On Novem­ber 19, 1863, Abra­ham Lin­coln deliv­ered one of the best-known speech­es in his­to­ry: The Get­tys­burg Address. To pay homage to it, design­er Adam Gault and illus­tra­tor Ste­fanie Augus­tine have ren­dered the immor­tal words in beau­ti­ful black-and-white typo­graph­ic ani­ma­tion that visu­al­ly cap­tures the essence of Lin­col­n’s words as they are spo­ken.

For more on The Get­tys­burg Address, the Library of Con­gress has a fas­ci­nat­ing exhi­bi­tion of mate­ri­als relat­ed to the address, includ­ing the ear­li­est known draft and a short video on how the speech came to be. And for anoth­er visu­al treat, we rec­om­mend Jack Lev­in’s Abra­ham Lin­col­n’s Get­tys­burg Address Illus­trat­ed — a poignant and pow­er­ful selec­tion of images which, cou­pled with Lin­col­n’s equal­ly poignant and pow­er­ful words, are bound to put a lump in your throat.

Maria Popo­va is the founder and edi­tor in chief of Brain Pick­ings, a curat­ed inven­to­ry of eclec­tic inter­est­ing­ness and indis­crim­i­nate curios­i­ty. She writes for Wired UK, GOOD Mag­a­zine, Big­Think and Huff­in­g­ton Post, and spends a dis­turb­ing amount of time curat­ing inter­est­ing­ness on Twit­ter.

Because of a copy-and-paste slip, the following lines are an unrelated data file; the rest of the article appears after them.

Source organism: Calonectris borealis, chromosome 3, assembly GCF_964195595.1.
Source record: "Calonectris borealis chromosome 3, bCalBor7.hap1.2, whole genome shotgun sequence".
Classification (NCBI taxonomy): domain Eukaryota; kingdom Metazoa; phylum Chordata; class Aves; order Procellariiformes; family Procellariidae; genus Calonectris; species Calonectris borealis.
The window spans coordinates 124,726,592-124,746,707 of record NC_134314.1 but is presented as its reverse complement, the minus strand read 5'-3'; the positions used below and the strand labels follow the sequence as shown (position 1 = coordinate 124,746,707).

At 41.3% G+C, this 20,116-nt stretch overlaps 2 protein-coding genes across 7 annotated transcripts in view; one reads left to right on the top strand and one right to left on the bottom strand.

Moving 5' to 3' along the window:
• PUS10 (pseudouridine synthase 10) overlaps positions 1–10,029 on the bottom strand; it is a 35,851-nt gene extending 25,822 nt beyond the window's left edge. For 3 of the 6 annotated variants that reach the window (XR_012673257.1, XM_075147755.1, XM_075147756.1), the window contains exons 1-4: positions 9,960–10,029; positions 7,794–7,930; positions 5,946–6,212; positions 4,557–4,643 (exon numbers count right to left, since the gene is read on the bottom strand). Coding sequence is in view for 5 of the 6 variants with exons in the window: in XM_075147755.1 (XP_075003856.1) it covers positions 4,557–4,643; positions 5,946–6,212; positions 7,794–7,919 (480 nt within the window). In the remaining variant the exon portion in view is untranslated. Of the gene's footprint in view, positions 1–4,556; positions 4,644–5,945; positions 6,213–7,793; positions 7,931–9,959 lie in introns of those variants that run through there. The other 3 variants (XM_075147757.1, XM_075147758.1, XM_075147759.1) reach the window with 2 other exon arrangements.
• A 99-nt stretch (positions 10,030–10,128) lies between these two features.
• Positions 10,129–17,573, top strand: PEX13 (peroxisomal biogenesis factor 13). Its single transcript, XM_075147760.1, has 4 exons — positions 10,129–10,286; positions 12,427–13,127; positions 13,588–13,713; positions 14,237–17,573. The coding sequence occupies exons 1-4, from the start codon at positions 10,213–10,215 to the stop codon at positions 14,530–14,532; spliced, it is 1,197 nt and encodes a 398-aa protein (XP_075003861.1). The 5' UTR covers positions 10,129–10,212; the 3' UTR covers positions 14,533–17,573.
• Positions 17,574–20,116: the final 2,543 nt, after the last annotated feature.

Relat­ed Con­tent:

Stephen Col­bert & Louis CK Recite The Get­tys­burg Address, With Some Help from Jer­ry Sein­feld

Hear John­ny Cash Deliv­er Lincoln’s Get­tys­burg Address

Behold Charles Laughton Deliv­er­ing the Get­tys­burg Address in its Entire­ty in Rug­gles of Red Gap

An Ani­mat­ed Neil deGrasse Tyson Gives an Elo­quent Defense of Sci­ence in 272 Words, the Same Length as The Get­tys­burg Address

Talking Literature with Great British Novelists

woolf joyce

Image via Wiki­me­dia Com­mons

For decades, the BBC has inter­viewed leg­endary British nov­el­ists, ask­ing them how they cre­ate their mem­o­rable char­ac­ters, paint their evoca­tive set­tings with words, and devel­op plots that keep us turn­ing pages. Now, these audio inter­views appear online in a col­lec­tion called In Their  Own Words. The archive takes you back to 1937, to a con­ver­sa­tion with Vir­ginia Woolf, then moves you for­ward to inter­views with Aldous Hux­ley, JRR Tolkien, Doris Less­ing, Mar­tin Amis, VS Naipaul, and Salman Rushdie, to name just a few. These record­ings sit nice­ly along­side a giant archive of lit­er­ary inter­views recent­ly pub­lished online by The Paris Review. (More on that here.) So, if you want to get into the “how” of lit­er­a­ture, you can now tap instant­ly into the col­lec­tive wis­dom of the lit­er­ary greats.